Created 11 September 2001
Updated 23 October 2001 - Corrected errors in FT290/790 Mod schematic.
The good news is that you can pick up single band all mode transceivers such as Yaesu FT-290 Mk1's and FT-790 Mk1's for about GBP100 (US$140) each these days. If you want to use them on linear transponder satellites, the bad news is that they have no facilities for analogue transponder frequency tracking.
For analogue transponder satellite use, it's very handy to be able to track the uplink and downlink passbands simultaneously so that when you tune the uplink, the downlink follows.
So with my modification hat on I examined the FT-290 Mk1 and FT-790 Mk1 schematics, switched on the 'scope, and discovered that they use simple three wire (Common, Up/Down, Clock) rotary shaft encoders for their tuning dials. Here's the truth table:
|Transition +5V to 0V||0V||Up|
|Transition +5V to 0V||+5V||Down|
Initially it also appeared that the rest state for both clock and up/down was pulled down to 0V with a weak (330k) pulldown. The common of the rotary encoders is at +5V. So I modified both radios in order that (a) the Ground, Clock and Up/Down microprocessor connections are available via a 2.5mm stereo socket and (b) inserted a 3.3k resistor into the each of the Clock & Up/Down lines so that their states may be overridden with either a 'wire-or' or a 'wire-and':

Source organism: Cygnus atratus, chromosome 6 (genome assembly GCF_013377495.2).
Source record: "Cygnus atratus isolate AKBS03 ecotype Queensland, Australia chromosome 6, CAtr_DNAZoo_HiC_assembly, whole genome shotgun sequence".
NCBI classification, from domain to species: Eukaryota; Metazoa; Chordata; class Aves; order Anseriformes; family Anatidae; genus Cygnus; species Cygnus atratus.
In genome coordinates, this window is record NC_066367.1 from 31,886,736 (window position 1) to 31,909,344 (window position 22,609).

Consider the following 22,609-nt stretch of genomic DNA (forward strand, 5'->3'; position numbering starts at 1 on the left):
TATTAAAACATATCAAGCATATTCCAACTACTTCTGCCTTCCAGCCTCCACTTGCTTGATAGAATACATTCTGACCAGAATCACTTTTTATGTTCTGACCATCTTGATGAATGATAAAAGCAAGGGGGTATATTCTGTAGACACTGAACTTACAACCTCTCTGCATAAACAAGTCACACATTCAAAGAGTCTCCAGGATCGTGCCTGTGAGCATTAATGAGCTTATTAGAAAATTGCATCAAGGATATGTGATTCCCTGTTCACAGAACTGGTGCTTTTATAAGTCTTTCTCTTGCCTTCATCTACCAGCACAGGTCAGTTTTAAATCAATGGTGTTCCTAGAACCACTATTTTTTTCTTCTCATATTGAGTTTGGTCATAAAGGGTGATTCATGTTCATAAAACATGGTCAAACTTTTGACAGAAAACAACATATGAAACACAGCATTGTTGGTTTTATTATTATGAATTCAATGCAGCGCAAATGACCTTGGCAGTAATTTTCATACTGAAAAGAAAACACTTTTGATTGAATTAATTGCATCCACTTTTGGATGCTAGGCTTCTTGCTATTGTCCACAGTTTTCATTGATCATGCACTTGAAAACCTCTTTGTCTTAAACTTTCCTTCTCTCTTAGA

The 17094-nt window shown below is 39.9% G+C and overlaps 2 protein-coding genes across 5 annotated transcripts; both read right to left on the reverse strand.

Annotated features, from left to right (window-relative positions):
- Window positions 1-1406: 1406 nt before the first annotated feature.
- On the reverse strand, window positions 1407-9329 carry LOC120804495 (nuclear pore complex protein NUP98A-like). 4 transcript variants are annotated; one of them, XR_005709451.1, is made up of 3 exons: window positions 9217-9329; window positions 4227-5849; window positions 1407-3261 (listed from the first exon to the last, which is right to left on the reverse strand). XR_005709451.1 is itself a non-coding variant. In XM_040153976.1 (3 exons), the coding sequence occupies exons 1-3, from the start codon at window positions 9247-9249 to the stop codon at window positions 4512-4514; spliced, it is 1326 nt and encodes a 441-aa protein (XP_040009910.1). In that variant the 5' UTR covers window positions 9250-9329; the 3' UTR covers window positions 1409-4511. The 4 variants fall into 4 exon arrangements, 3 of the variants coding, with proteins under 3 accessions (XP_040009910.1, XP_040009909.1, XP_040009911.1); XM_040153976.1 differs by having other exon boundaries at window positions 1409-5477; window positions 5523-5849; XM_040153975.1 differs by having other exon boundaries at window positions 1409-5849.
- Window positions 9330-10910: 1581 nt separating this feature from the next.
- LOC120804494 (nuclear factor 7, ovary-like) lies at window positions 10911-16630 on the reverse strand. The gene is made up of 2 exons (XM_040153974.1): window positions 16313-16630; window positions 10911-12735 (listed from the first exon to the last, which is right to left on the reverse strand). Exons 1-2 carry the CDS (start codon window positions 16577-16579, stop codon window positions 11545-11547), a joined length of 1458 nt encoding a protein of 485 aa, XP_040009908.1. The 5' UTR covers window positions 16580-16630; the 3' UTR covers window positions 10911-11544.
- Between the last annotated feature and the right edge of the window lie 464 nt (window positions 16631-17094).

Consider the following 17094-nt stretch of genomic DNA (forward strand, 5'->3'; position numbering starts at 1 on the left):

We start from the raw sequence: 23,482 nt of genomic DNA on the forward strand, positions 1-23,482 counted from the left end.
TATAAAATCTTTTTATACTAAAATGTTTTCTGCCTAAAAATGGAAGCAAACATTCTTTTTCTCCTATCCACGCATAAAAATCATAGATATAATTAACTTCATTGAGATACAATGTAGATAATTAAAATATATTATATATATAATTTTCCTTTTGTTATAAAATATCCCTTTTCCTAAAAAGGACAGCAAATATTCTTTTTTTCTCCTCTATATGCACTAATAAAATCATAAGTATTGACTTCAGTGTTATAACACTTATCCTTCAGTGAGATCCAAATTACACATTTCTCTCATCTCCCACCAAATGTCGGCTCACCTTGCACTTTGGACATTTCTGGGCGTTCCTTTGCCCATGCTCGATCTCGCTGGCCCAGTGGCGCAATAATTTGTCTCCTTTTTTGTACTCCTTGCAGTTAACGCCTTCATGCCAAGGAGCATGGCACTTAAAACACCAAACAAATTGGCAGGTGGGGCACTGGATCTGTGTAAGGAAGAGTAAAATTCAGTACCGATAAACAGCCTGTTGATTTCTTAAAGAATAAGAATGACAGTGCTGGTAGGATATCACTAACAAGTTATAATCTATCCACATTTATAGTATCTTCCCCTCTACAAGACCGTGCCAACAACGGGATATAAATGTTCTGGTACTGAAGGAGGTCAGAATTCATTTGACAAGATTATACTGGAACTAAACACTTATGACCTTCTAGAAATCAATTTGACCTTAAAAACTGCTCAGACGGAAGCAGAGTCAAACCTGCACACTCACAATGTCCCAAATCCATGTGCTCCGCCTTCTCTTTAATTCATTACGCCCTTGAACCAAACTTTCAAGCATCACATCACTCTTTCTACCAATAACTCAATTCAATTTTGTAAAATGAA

Where to place the 3.3k resistors: right on the connector referred to in schematics. FT-290 Mk1 & FT-790 Mk1 are similar, but both wire colour codes and pin numbers differ!
I then set to with the following simple cable with two diodes and two 2.5mm stereo jack plugs:
By changing the FT-290's frequency with the dial, the FT-790 also changes but as the 290 goes up, the 790 goes up, the 290 goes down. Because of the diodes, changing the 790's frequency with the dial does not affect the FT-290.
Position to mount the stereo jack plugs on the radios
OK, attempt #1 was quite successful but suffered from four problems:
o The rotary encoders don't always return to their weak pull down rest state, so the independent dial will sometimes appear to stick.
o After a number of twiddles, either due to contact bounce or otherwise the two dials would get out of step.
o There's no ability to switch to true (as opposed to inverting) transponder modes.
o Unless you unplug and swap the cable, you can't change the role of the controlling transceiver dial.
So I built something a little more complicated to replace the cable:
Current draw is under 10mA. The firmware (including source) is here. The timing's been optimised for the FT-290 Mk1 and FT-790 Mk1, but you could use it for other radios with similar three wire rotary shaft encoders.
This is one of those scenarios where KISS didn't work better!
Mail Howard, G6LVB